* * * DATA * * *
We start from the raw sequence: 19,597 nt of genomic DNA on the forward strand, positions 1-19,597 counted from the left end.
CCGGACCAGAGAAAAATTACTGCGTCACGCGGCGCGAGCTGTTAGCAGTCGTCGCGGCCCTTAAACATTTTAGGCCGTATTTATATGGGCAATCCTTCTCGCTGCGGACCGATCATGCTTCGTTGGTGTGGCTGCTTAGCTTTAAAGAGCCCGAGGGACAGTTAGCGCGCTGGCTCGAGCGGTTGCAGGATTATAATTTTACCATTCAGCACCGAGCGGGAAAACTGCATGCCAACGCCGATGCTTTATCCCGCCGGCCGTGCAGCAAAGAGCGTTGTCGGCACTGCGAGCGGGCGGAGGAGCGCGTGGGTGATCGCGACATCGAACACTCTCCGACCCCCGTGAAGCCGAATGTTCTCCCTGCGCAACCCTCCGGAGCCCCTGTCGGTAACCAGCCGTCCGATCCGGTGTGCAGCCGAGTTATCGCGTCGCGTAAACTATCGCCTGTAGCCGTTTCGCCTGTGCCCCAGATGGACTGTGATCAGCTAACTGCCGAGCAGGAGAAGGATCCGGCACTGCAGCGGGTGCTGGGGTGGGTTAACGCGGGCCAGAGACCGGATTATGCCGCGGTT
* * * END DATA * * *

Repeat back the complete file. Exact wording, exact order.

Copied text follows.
We start from the raw sequence: 19,597 nt of genomic DNA on the forward strand, positions 1-19,597 counted from the left end.
CCGGACCAGAGAAAAATTACTGCGTCACGCGGCGCGAGCTGTTAGCAGTCGTCGCGGCCCTTAAACATTTTAGGCCGTATTTATATGGGCAATCCTTCTCGCTGCGGACCGATCATGCTTCGTTGGTGTGGCTGCTTAGCTTTAAAGAGCCCGAGGGACAGTTAGCGCGCTGGCTCGAGCGGTTGCAGGATTATAATTTTACCATTCAGCACCGAGCGGGAAAACTGCATGCCAACGCCGATGCTTTATCCCGCCGGCCGTGCAGCAAAGAGCGTTGTCGGCACTGCGAGCGGGCGGAGGAGCGCGTGGGTGATCGCGACATCGAACACTCTCCGACCCCCGTGAAGCCGAATGTTCTCCCTGCGCAACCCTCCGGAGCCCCTGTCGGTAACCAGCCGTCCGATCCGGTGTGCAGCCGAGTTATCGCGTCGCGTAAACTATCGCCTGTAGCCGTTTCGCCTGTGCCCCAGATGGACTGTGATCAGCTAACTGCCGAGCAGGAGAAGGATCCGGCACTGCAGCGGGTGCTGGGGTGGGTTAACGCGGGCCAGAGACCGGATTATGCCGCGGTT